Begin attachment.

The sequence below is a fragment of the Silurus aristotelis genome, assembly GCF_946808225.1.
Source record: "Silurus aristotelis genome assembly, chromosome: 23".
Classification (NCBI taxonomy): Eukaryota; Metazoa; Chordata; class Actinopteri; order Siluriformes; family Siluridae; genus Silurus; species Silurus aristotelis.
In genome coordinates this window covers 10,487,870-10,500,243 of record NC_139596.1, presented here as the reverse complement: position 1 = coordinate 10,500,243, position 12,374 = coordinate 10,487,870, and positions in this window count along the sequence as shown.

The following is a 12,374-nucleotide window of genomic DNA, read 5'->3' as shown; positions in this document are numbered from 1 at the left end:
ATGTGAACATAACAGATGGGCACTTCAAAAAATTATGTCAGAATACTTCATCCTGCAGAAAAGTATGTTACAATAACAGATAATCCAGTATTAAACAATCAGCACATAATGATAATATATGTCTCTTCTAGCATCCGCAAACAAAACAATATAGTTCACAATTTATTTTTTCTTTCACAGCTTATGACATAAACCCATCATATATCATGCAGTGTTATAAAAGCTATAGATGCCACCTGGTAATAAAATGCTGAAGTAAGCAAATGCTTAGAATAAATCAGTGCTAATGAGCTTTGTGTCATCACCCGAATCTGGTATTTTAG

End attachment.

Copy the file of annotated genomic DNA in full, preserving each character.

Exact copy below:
The sequence below is a fragment of the Silurus aristotelis genome, assembly GCF_946808225.1.
Source record: "Silurus aristotelis genome assembly, chromosome: 23".
Classification (NCBI taxonomy): Eukaryota; Metazoa; Chordata; class Actinopteri; order Siluriformes; family Siluridae; genus Silurus; species Silurus aristotelis.
In genome coordinates this window covers 10,487,870-10,500,243 of record NC_139596.1, presented here as the reverse complement: position 1 = coordinate 10,500,243, position 12,374 = coordinate 10,487,870, and positions in this window count along the sequence as shown.

The following is a 12,374-nucleotide window of genomic DNA, read 5'->3' as shown; positions in this document are numbered from 1 at the left end:
ATGTGAACATAACAGATGGGCACTTCAAAAAATTATGTCAGAATACTTCATCCTGCAGAAAAGTATGTTACAATAACAGATAATCCAGTATTAAACAATCAGCACATAATGATAATATATGTCTCTTCTAGCATCCGCAAACAAAACAATATAGTTCACAATTTATTTTTTCTTTCACAGCTTATGACATAAACCCATCATATATCATGCAGTGTTATAAAAGCTATAGATGCCACCTGGTAATAAAATGCTGAAGTAAGCAAATGCTTAGAATAAATCAGTGCTAATGAGCTTTGTGTCATCACCCGAATCTGGTATTTTAG